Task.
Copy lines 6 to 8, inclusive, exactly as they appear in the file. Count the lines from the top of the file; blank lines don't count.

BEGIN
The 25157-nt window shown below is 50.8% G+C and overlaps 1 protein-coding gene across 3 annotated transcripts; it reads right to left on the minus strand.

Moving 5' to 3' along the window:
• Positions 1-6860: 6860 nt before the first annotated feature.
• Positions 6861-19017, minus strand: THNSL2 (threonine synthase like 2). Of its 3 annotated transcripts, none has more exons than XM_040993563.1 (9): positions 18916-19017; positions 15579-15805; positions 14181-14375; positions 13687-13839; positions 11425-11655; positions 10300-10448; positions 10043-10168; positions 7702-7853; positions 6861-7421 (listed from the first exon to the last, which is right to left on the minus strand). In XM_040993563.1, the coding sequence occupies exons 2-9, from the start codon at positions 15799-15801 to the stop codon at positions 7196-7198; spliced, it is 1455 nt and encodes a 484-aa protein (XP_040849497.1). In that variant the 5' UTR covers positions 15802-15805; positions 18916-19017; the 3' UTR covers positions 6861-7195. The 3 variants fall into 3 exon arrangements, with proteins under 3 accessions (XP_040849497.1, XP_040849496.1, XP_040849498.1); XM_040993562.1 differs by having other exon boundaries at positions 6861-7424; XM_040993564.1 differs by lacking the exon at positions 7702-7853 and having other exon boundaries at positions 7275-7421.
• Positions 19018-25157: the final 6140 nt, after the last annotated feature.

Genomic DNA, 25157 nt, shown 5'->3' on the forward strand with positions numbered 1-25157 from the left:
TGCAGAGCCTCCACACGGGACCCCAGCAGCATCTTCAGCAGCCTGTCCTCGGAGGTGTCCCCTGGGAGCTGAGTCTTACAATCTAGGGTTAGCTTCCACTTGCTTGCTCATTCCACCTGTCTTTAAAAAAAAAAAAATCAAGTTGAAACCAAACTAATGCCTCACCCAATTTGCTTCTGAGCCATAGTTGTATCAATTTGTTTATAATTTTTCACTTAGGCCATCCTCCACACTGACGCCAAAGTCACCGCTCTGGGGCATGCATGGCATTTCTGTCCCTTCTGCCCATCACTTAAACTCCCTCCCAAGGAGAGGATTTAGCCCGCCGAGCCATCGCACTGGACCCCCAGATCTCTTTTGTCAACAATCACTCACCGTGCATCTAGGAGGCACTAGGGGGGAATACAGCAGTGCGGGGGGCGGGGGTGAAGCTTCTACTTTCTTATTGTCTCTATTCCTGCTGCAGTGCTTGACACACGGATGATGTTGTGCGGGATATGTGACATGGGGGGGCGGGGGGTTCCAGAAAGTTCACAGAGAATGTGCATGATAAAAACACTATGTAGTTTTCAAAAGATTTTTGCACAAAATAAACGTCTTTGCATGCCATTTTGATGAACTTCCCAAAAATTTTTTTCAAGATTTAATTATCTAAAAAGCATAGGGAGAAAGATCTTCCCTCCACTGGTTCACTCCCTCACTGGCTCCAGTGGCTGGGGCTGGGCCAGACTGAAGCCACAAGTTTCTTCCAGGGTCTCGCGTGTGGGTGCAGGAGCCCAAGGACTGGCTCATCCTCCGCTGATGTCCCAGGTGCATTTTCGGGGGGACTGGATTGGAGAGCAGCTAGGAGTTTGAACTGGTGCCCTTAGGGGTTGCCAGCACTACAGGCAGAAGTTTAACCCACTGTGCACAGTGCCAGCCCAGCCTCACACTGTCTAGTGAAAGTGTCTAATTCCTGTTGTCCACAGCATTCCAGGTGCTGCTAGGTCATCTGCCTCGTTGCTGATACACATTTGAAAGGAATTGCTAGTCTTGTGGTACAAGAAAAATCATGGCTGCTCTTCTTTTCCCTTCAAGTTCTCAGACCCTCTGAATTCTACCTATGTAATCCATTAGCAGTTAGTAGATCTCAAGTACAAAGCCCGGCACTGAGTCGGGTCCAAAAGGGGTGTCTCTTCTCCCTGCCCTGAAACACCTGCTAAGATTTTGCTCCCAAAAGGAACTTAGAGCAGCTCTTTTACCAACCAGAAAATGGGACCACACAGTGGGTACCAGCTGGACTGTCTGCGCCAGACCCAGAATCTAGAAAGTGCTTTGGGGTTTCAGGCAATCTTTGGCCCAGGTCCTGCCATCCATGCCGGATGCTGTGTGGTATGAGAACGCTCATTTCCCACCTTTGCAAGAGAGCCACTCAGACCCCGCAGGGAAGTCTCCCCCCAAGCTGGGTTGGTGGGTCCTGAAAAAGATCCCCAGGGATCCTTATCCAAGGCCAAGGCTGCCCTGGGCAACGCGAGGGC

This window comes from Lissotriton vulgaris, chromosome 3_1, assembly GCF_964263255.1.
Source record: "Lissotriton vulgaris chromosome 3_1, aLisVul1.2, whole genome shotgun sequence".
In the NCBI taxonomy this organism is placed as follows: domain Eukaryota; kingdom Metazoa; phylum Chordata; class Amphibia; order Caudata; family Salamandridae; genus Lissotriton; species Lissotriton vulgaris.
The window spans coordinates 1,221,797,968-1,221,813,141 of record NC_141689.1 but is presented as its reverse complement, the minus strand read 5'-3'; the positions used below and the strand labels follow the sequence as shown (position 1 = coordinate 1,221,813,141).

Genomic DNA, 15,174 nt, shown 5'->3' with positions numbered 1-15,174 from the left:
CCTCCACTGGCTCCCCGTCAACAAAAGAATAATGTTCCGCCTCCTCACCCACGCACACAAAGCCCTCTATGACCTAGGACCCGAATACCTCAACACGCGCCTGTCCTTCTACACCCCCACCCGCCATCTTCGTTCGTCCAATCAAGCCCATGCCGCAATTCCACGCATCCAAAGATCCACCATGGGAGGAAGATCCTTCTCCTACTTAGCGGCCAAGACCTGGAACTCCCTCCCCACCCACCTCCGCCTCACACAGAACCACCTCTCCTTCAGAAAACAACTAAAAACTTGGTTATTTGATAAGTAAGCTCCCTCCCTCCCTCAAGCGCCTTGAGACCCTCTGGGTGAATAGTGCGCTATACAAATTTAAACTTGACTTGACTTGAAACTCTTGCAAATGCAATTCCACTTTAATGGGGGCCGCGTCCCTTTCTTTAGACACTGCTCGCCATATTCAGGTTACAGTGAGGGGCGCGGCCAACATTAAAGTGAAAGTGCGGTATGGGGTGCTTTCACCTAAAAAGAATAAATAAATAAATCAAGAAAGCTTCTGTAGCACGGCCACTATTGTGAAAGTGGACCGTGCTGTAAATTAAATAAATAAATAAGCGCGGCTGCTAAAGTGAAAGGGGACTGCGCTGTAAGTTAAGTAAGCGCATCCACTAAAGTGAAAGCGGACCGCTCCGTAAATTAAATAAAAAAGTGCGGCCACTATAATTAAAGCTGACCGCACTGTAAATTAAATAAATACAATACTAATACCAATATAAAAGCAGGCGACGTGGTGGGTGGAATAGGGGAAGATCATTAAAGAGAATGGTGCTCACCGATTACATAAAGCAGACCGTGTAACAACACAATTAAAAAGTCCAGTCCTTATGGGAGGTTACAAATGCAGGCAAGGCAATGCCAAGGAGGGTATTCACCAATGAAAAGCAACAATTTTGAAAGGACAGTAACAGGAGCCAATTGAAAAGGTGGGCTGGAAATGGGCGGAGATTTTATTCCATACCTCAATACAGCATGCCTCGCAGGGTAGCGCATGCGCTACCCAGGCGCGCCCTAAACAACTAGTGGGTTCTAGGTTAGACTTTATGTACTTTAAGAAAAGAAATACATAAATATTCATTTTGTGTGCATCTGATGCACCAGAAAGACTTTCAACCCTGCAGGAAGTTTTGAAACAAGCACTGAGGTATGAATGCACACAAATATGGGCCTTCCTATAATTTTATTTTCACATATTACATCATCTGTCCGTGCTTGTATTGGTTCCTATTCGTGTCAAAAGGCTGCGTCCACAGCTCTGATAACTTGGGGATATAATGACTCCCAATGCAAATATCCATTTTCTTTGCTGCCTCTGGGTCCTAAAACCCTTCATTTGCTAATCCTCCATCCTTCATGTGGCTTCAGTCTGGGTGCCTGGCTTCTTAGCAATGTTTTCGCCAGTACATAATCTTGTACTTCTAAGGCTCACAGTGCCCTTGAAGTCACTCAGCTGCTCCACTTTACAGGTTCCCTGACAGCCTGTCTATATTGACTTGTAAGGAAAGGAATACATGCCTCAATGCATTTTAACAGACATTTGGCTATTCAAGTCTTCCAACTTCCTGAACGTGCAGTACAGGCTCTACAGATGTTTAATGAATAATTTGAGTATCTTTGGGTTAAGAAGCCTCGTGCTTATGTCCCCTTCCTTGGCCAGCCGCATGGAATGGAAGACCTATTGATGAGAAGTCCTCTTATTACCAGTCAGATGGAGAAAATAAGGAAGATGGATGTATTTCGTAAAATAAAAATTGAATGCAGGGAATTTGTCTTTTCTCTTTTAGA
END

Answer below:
Genomic DNA, 25157 nt, shown 5'->3' on the forward strand with positions numbered 1-25157 from the left:
TGCAGAGCCTCCACACGGGACCCCAGCAGCATCTTCAGCAGCCTGTCCTCGGAGGTGTCCCCTGGGAGCTGAGTCTTACAATCTAGGGTTAGCTTCCACTTGCTTGCTCATTCCACCTGTCTTTAAAAAAAAAAAAATCAAGTTGAAACCAAACTAATGCCTCACCCAATTTGCTTCTGAGCCATAGTTGTATCAATTTGTTTATAATTTTTCACTTAGGCCATCCTCCACACTGACGCCAAAGTCACCGCTCTGGGGCATGCATGGCATTTCTGTCCCTTCTGCCCATCACTTAAACTCCCTCCCAAGGAGAGGATTTAGCCCGCCGAGCCATCGCACTGGACCCCCAGATCTCTTTTGTCAACAATCACTCACCGTGCATCTAGGAGGCACTAGGGGGGAATACAGCAGTGCGGGGGGCGGGGGTGAAGCTTCTACTTTCTTATTGTCTCTATTCCTGCTGCAGTGCTTGACACACGGATGATGTTGTGCGGGATATGTGACATGGGGGGGCGGGGGGTTCCAGAAAGTTCACAGAGAATGTGCATGATAAAAACACTATGTAGTTTTCAAAAGATTTTTGCACAAAATAAACGTCTTTGCATGCCATTTTGATGAACTTCCCAAAAATTTTTTTCAAGATTTAATTATCTAAAAAGCATAGGGAGAAAGATCTTCCCTCCACTGGTTCACTCCCTCACTGGCTCCAGTGGCTGGGGCTGGGCCAGACTGAAGCCACAAGTTTCTTCCAGGGTCTCGCGTGTGGGTGCAGGAGCCCAAGGACTGGCTCATCCTCCGCTGATGTCCCAGGTGCATTTTCGGGGGGACTGGATTGGAGAGCAGCTAGGAGTTTGAACTGGTGCCCTTAGGGGTTGCCAGCACTACAGGCAGAAGTTTAACCCACTGTGCACAGTGCCAGCCCAGCCTCACACTGTCTAGTGAAAGTGTCTAATTCCTGTTGTCCACAGCATTCCAGGTGCTGCTAGGTCATCTGCCTCGTTGCTGATACACATTTGAAAGGAATTGCTAGTCTTGTGGTACAAGAAAAATCATGGCTGCTCTTCTTTTCCCTTCAAGTTCTCAGACCCTCTGAATTCTACCTATGTAATCCATTAGCAGTTAGTAGATCTCAAGTACAAAGCCCGGCACTGAGTCGGGTCCAAAAGGGGTGTCTCTTCTCCCTGCCCTGAAACACCTGCTAAGATTTTGCTCCCAAAAGGAACTTAGAGCAGCTCTTTTACCAACCAGAAAATGGGACCACACAGTGGGTACCAGCTGGACTGTCTGCGCCAGACCCAGAATCTAGAAAGTGCTTTGGGGTTTCAGGCAATCTTTGGCCCAGGTCCTGCCATCCATGCCGGATGCTGTGTGGTATGAGAACGCTCATTTCCCACCTTTGCAAGAGAGCCACTCAGACCCCGCAGGGAAGTCTCCCCCCAAGCTGGGTTGGTGGGTCCTGAAAAAGATCCCCAGGGATCCTTATCCAAGGCCAAGGCTGCCCTGGGCAACGCGAGGGC

This window comes from Lissotriton vulgaris, chromosome 3_1, assembly GCF_964263255.1.